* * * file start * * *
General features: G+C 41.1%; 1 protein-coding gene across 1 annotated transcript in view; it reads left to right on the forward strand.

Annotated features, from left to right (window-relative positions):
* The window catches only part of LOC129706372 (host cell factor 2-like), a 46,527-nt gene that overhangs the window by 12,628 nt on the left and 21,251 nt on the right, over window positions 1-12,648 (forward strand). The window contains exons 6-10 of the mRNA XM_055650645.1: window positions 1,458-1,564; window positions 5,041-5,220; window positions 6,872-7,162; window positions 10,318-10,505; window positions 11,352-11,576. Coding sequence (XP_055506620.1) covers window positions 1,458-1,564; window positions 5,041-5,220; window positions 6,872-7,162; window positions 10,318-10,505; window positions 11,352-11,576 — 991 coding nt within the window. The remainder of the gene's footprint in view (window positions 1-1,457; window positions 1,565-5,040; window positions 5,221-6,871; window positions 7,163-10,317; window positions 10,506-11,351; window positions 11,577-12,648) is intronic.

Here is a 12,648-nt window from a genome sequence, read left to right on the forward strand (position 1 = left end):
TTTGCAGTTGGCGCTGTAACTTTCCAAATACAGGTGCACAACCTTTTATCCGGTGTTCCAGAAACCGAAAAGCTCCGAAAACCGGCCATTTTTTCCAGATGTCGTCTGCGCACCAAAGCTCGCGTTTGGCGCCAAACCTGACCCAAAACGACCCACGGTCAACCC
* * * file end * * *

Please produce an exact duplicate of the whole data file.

General features: G+C 41.1%; 1 protein-coding gene across 1 annotated transcript in view; it reads left to right on the forward strand.

Annotated features, from left to right (window-relative positions):
* The window catches only part of LOC129706372 (host cell factor 2-like), a 46,527-nt gene that overhangs the window by 12,628 nt on the left and 21,251 nt on the right, over window positions 1-12,648 (forward strand). The window contains exons 6-10 of the mRNA XM_055650645.1: window positions 1,458-1,564; window positions 5,041-5,220; window positions 6,872-7,162; window positions 10,318-10,505; window positions 11,352-11,576. Coding sequence (XP_055506620.1) covers window positions 1,458-1,564; window positions 5,041-5,220; window positions 6,872-7,162; window positions 10,318-10,505; window positions 11,352-11,576 — 991 coding nt within the window. The remainder of the gene's footprint in view (window positions 1-1,457; window positions 1,565-5,040; window positions 5,221-6,871; window positions 7,163-10,317; window positions 10,506-11,351; window positions 11,577-12,648) is intronic.

Here is a 12,648-nt window from a genome sequence, read left to right on the forward strand (position 1 = left end):
TTTGCAGTTGGCGCTGTAACTTTCCAAATACAGGTGCACAACCTTTTATCCGGTGTTCCAGAAACCGAAAAGCTCCGAAAACCGGCCATTTTTTCCAGATGTCGTCTGCGCACCAAAGCTCGCGTTTGGCGCCAAACCTGACCCAAAACGACCCACGGTCAACCC